After an outstanding opening weekend of games in the NCAA men's lacrosse tournament, one thing kept crossing my mind:
This weekend could be even better.
It's all about reaching the final four in Foxborough, Mass., and the eight teams left showed they have what it takes to be a champion.
And no one is ready to quit playing.
Let's take a glance at the action this weekend:
History lesson: Duke has won three NCAA titles this decade (2010, 2013 & 2014) for coach John Danowski. Ohio State is 0-3 all-time in the quarterfinals. This is their best chance to break through.
Stat that matters: Duke is the only team remaining that has a Top 10 scoring offense and defense.
What we learned from the first round: The Buckeyes defense packs a punch holding Loyola to four goals. Defender Ben Randall and goalie Tom Carey are All-American caliber. Duke annihilated Hopkins in Baltimore behind Justin Guterding's ten points.
X-factor: Ohio State's midfield defense will decide this game. When Duke midfielders have dodging success, their attack of Guterding, Jack Bruckner and Joey Manown accumulate major points.
Duke (13-4) will win if: The Blue Devils communicate through picks and screens on defense. The Buckeyes utilize two-man games to free up shooters Tre Leclaire and Eric Fannell. Defensive anticipation, communication and teamwork is critical.
Ohio State (14-4) will win if: It scores goals outside the half-field sets. This game projects to be low scoring and any transition, garbage or goals during specialty situations may be the difference.
Denver vs. Notre Dame, 2:30 p.m. Saturday at Hofstra (ESPNU)
History lesson: Denver won the championship in 2015 for Coach Bill Tierney, the game's most accomplished leader. Notre Dame has been knocking on the door and were runner-ups in 2010 and 2014 for coach Kevin Corrigan. They've never won the title.
Stat that matters: Denver and Trevor Baptiste lead the nation in face-off winning percentage at 72 percent. The Pios defeated Notre Dame 11-10 at the buzzer on March 12.
What we learned from the first round: When Denver got comfortable in the third quarter against Air Force on offense, the ball movement was dizzying, resulting in dunks and lay ups. The Irish advanced behind Brendan Collins and Brendan Gleason, running away from Marquette.
X-factor: The Irish utilize a ten man ride, or full court press that puts pressure on the clearing team. It causes chaos and can lead to turnovers and scoring chances.
Denver (12-3) will win if: Its defense can tighten the screws. The unit ranks No. 17 in scoring defense but has hid behind a dominating possession advantage. Too often DU defenders make poor slide and recovery decisions.
Notre Dame (9-5) will win if: It is willing to grind on defense. Denver could dominate the time of possession and remain patient spinning the rock in circles. Notre Dame has to dig deep and defend long possessions when tired.
History lesson: Syracuse has won 11 titles but this senior class hasn't been to championship weekend. Towson is in the quarterfinals for the second consecutive year. They played for a NCAA championship in 1991 and appeared in the semis in 2001.
Stat that matters: Towson ranks No. 46 in scoring offense and shoots just 25 percent. Syracuse has won nine one-goal games in 2017 for coach John Desko.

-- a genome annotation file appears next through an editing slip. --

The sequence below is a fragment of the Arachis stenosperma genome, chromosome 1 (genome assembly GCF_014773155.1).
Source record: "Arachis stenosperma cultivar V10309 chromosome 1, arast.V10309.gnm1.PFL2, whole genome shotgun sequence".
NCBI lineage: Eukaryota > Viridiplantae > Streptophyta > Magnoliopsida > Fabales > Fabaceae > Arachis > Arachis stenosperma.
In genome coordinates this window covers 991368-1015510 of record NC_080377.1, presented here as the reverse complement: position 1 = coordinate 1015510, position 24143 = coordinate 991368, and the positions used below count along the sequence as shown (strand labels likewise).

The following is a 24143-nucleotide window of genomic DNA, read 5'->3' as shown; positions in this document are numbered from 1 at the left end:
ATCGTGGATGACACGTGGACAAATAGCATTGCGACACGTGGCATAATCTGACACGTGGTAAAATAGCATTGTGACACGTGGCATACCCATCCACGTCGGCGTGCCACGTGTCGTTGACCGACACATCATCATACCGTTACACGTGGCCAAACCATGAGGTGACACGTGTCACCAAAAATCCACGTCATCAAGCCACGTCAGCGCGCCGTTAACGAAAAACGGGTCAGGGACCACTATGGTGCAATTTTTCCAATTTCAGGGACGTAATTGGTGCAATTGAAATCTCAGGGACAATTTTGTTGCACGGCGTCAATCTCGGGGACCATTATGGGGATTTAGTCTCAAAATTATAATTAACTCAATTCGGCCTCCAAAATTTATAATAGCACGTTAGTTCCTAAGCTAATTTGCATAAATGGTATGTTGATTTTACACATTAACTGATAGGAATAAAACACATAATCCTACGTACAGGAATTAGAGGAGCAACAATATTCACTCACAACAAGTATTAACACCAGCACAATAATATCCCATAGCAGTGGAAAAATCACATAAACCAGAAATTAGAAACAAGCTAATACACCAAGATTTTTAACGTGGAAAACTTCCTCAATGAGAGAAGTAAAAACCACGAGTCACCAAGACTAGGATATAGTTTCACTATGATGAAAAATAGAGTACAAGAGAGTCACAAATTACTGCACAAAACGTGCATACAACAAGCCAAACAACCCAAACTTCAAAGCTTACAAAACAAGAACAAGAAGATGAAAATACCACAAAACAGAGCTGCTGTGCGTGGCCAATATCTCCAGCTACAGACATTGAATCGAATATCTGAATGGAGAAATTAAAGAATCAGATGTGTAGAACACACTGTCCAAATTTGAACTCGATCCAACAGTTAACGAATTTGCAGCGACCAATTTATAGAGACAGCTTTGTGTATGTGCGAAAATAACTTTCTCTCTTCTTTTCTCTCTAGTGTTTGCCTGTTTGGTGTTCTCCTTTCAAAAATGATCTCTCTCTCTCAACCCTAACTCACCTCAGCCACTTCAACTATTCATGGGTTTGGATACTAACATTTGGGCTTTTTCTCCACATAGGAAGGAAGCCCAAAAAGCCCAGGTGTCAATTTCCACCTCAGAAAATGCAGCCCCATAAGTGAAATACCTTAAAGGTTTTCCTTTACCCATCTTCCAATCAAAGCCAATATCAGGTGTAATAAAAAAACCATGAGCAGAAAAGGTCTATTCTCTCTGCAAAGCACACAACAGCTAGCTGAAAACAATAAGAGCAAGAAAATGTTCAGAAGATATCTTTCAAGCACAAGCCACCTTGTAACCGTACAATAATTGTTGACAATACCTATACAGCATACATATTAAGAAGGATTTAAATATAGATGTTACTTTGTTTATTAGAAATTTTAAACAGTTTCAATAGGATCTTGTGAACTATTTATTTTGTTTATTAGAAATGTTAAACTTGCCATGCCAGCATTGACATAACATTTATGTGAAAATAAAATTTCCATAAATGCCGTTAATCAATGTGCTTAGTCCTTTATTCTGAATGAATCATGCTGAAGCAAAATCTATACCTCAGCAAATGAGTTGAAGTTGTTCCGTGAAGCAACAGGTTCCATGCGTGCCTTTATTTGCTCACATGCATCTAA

What we learned from the first round: Towson and Syracuse are mentally tough having been tested into the fourth quarter and answering the bell in late rounds. When you consider the CAA tournament, Towson and coach Shawn Nadelen has won three straight elimination games.
X-factor: Towson's exceptional midfield defense of Tyler Mayes, Jack Adams and Zach Goodrich will attempt to squeeze Orange midfielders Sergio Salcido and Nick Mariano, the nation's best duo. The Tigers own a top five scoring defense.
Towson (11-4) will win if: It stays true to its blue-collar personality and gets useful production from the bench while committing to the hustle plays. The Orange have been skating on thin ice all year long but know how to finish. Tigers must play the full 60 minutes, not a second less.
Syracuse (13-2) will win if: It plays fundamentally sound defense and not allow any freebies. Taking custody of Towson offensive leader Ryan Drenner is job number one, and denying shooter Joe Seider is essential.
History lesson: Albany has never played in the semifinals, let alone win a title. Maryland under coach John Tillman, has qualified for championship weekend five of the last six years. The Terps haven't won the NCAA title since 1975, going 0-9 in championship games since. Maryland defeated Albany 12-11 this season on April 12.
Stat that matters: Albany's analytics are spectacular. They lead the country in scoring offense, assists per game, man down defense, and are second in face-off winning percentage.
What we learned from the first round: Who can play for all 60 minutes? Great Danes scored 14 goals against North Carolina dominating the first half. The Heels countered with nine straight third quarter goals to make it a game. Meanwhile Maryland led Bryant 13-5 and got sloppy surrendering five straight goals late.
X-factor: This game exudes star power with Albany's Connor Fields and Terp Matt Rambo, a pair of Tewaaraton finalists. Rambo has scored at least five points in each of his last five NCAA tournament games.
Albany (15-2) will win if: It scores in transition and keep the ball hot in its half-field offensive sets, while moving and cutting without it.
Maryland (13-3) will win if: Faceoff men Austin Henningsen, Jon Garino, and the wingers all do their jobs. Albany is accustomed to a possession advantage. The Terps may shred Albany's defense in settled sets with Rambo, Colin Heacock, Jared Bernhardt, Connor Kelly and Tim Rotanz.
Quint Kessenich covers college sports for ESPN and writes weekly for The Baltimore Sun during lacrosse season. Follow him on Twitter at twitter.com/QKessenich.